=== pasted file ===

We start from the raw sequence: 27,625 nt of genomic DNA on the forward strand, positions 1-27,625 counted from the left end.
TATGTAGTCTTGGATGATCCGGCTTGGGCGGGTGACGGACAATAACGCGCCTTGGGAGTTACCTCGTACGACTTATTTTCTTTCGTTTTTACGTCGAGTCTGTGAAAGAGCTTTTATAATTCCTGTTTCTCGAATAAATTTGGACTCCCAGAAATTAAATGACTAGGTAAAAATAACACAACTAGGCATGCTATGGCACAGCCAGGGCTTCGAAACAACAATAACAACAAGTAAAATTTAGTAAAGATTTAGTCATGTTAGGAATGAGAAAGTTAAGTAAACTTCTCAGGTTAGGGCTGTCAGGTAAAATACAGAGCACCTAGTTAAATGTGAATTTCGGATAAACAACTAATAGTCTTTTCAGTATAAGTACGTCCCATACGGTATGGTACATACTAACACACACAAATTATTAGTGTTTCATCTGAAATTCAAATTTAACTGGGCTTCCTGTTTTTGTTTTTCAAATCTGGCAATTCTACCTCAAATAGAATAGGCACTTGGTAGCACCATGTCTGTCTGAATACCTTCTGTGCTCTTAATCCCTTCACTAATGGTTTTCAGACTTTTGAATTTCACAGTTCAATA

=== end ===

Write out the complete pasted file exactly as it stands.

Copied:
We start from the raw sequence: 27,625 nt of genomic DNA on the forward strand, positions 1-27,625 counted from the left end.
TATGTAGTCTTGGATGATCCGGCTTGGGCGGGTGACGGACAATAACGCGCCTTGGGAGTTACCTCGTACGACTTATTTTCTTTCGTTTTTACGTCGAGTCTGTGAAAGAGCTTTTATAATTCCTGTTTCTCGAATAAATTTGGACTCCCAGAAATTAAATGACTAGGTAAAAATAACACAACTAGGCATGCTATGGCACAGCCAGGGCTTCGAAACAACAATAACAACAAGTAAAATTTAGTAAAGATTTAGTCATGTTAGGAATGAGAAAGTTAAGTAAACTTCTCAGGTTAGGGCTGTCAGGTAAAATACAGAGCACCTAGTTAAATGTGAATTTCGGATAAACAACTAATAGTCTTTTCAGTATAAGTACGTCCCATACGGTATGGTACATACTAACACACACAAATTATTAGTGTTTCATCTGAAATTCAAATTTAACTGGGCTTCCTGTTTTTGTTTTTCAAATCTGGCAATTCTACCTCAAATAGAATAGGCACTTGGTAGCACCATGTCTGTCTGAATACCTTCTGTGCTCTTAATCCCTTCACTAATGGTTTTCAGACTTTTGAATTTCACAGTTCAATA